The new chairman of AustraliaÆs Future Fund says returns from the fund are unlikely to hit mandated benchmarks in its first year of operation, and that future returns will depend on the boardÆs independence from government policy.

David Murray says the fund, which has been established to meet unfunded superannuation liabilities for federal government employees, is expected to return a rate of CPI plus 4.5%-5.5% but that this wonÆt be achieved in its set-up phase.

He also says the task of meeting unfunded liabilities will be challenging given that the government hasnÆt committed to making an annual injection to the fund.

Murray, who recently retired as the chief executive officer of the Commonwealth Bank of Australia after 40 years with the bank (and 13 of those in the top job), has been appointed to chair the Future Fund board of guardians.

On Wednesday he told a gathering of investment bankers and fund managers that there was still a lot to be done before tactical asset allocation decisions could be made. The fundÆs investment mandate takes effect on 22 May.

As yet, the fund hasnÆt hired an executive team nor has it appointed investment managers or a custodian. Last August the government retained Watson Wyatt to give advice on asset classes, expected rates of return and risk levels, but there is no indication that Watson Wyatt will also be charged with selecting managers.

ôWe are a complete start up and wonÆt be investing money until we have the proper infrastructure in place,ö says Murray.

He says the hiring and firing of investment managers will be the role of the fundÆs executives and not the board. ôThe trustees should be focused on the structure of the portfolio. And this is something that should be reviewed more than once a year.ö He says the fundÆs asset allocation is likely to be rebalanced frequently.

The A$18 billion of capital set aside from last yearÆs budget surplus to seed the fund is now on deposit with the Reserve Bank of Australia. Another A$12 billion is expected to flow into the fund from this yearÆs budget surplus, and the fund is also expected to collect about A$20 billion from the proceeds of the full privatisation of telephone company Telstra when it happens later this year.

Murray would not indicate the exact timing of the Telstra sale. ôAs a public servant I am now drawn into the Telstra process so the last thing I want to do is indicate market timing to the market,ö he says.

Commentators have expressed concern that the weight of the Future Fund will have a significant impact on investment markets given that it is expected to reach A$140 billion by 2020.

Murray allays these concerns, saying he doesnÆt think the fund will cause abnormal volatility in the markets. ôThere is already between A$750 billion and A$800 billion invested in Australia, so our pool isnÆt that large really.ö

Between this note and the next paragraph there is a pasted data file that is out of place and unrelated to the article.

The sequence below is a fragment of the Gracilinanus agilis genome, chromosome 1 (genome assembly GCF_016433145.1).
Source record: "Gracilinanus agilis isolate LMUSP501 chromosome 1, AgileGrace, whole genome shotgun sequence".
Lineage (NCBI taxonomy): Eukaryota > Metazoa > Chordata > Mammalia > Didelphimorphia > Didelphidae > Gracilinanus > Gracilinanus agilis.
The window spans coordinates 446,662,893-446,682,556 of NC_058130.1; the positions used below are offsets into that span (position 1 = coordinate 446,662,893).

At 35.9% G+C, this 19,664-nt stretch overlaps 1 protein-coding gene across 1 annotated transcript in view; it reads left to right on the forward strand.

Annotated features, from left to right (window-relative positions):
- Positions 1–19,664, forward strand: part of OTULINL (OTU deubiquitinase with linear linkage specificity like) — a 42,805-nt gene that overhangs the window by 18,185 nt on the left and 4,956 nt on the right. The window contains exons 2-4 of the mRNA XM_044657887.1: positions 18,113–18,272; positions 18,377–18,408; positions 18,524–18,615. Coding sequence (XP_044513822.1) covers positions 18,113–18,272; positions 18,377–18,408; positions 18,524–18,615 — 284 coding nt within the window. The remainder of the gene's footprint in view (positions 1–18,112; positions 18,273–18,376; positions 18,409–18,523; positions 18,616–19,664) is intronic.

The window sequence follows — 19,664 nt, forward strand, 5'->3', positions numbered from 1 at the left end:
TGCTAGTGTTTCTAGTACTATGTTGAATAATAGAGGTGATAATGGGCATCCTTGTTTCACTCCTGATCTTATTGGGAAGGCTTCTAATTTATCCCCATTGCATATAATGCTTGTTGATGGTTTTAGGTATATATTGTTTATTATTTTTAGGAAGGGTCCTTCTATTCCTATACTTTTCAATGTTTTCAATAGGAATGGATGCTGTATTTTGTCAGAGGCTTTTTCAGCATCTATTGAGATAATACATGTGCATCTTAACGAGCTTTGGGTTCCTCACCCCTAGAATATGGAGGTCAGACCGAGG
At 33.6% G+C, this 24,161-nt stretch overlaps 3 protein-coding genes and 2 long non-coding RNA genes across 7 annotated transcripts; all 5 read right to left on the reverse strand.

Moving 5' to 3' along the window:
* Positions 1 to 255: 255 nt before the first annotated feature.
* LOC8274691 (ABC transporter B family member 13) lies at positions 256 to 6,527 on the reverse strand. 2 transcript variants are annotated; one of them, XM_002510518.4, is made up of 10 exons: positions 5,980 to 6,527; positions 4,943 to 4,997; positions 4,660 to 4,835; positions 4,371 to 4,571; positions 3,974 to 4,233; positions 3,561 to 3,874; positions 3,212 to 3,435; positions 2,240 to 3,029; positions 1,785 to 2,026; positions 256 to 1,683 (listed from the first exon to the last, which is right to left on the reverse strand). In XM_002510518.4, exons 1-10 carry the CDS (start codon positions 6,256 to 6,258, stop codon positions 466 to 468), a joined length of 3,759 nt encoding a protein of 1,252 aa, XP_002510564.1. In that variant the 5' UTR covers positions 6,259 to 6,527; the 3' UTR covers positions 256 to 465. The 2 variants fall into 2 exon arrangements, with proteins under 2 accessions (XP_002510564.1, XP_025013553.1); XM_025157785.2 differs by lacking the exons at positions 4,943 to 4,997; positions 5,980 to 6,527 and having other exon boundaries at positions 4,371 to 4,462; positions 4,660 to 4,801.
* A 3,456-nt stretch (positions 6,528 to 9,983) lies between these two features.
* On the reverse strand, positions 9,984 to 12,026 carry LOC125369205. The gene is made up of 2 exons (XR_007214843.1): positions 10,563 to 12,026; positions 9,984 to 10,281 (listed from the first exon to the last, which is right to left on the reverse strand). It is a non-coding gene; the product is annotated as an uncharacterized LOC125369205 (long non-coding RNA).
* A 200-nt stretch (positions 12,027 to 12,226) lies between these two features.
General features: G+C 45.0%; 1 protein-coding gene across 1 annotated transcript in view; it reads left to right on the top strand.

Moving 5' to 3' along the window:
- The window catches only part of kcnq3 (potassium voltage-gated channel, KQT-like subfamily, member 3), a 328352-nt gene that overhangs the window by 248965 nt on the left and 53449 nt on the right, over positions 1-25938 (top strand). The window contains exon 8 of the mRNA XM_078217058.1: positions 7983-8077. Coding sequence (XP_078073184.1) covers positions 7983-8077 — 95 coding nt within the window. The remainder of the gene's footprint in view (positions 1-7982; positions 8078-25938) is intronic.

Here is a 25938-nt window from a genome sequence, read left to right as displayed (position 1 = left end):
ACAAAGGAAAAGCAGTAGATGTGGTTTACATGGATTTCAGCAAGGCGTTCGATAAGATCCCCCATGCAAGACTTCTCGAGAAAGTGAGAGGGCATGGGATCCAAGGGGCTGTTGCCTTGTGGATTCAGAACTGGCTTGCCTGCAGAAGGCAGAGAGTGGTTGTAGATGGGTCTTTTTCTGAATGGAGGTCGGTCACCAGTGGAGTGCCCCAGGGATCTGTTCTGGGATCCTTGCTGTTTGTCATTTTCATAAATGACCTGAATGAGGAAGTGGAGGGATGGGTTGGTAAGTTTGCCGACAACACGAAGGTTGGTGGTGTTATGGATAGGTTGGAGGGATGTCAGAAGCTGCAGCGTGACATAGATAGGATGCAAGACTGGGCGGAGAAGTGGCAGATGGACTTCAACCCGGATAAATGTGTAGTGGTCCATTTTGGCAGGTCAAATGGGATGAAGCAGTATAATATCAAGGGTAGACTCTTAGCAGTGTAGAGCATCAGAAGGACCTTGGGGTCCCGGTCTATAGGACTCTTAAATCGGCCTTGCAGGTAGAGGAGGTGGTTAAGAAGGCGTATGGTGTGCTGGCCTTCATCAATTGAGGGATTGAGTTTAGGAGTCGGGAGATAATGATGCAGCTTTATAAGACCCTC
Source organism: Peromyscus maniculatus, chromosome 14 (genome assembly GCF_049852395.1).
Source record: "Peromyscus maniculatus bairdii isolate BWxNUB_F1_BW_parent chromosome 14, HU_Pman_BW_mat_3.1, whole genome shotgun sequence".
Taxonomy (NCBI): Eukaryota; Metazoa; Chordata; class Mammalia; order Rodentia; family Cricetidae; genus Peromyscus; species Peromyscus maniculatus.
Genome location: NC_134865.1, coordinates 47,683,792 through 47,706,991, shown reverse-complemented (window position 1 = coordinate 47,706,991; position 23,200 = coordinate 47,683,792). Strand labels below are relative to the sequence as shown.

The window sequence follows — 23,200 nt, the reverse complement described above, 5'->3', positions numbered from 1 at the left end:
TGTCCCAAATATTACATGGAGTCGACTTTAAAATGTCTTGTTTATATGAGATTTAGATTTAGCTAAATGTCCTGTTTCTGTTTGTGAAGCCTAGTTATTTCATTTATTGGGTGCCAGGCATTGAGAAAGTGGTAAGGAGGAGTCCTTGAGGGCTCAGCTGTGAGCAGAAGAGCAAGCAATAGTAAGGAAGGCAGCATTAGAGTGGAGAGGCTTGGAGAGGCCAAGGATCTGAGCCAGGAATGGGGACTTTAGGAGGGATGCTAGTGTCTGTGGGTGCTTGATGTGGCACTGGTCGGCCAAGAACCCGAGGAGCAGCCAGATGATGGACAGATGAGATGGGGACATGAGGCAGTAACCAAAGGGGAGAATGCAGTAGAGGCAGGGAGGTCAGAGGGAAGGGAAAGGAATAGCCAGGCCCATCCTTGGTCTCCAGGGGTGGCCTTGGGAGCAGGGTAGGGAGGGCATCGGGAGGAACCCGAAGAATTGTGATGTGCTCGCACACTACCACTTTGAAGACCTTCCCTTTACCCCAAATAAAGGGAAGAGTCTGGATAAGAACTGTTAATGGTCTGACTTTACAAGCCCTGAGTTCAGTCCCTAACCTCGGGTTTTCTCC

However, he is worried about liquidity in the Commonwealth bond markets given the lack of supply in these securities. ôThis is one area of significant concern and something I have raised with the Treasurer, Peter Costello. The Future Fund is in a position to drain liquidity from that market, so we will have to discuss with the treasury how we can avoid this from happening.ö Murray says it is possible that the fund will resort to investing in state government bonds as an alternative.

Asked whether the fund will invest directly in public infrastructure projects, Murray says no. ôBut we can include pooled infrastructure assets in our investment mix.ö

He says the fundÆs mandate requires that all money be invested through external managers and that some money be allocated to offshore securities. It also allows for investment in alternative asset classes such as hedge funds.

Murray says the fund would not become an instrument of government policy, and nor would it be a player in the market for public and private goods. ôThe return objectives for the fund are not likely to be met if the government directly intervenes in the type of assets that we hold.ö

Another key to the fundÆs success will be restricting the government from withdrawing cash on a whim, says Murray. ôIf the fund at any time equals or exceeds the superannuation liability then the government can take funds out, but it can only take as much as it needs to match its commitments in one year."

He adds: ôIf the government is able to withdraw funds when it wants it will seriously damage our asset allocations if our risk/return stance is wrong in future years. The success of these pension funds depends on how specific the brief is for the people who are managing the money and how the money will be used down the track.ö

He says the aim of meeting superannuation liabilities by 2020 might be impeded given that the government is not committed to injecting a fixed amount into the fund each year. ôThere are some funds around the world that receive a fixed cut of GDP each year. Since this provision isnÆt made for the Future Fund, we donÆt know whether we will hit the target of matching liabilities or not.ö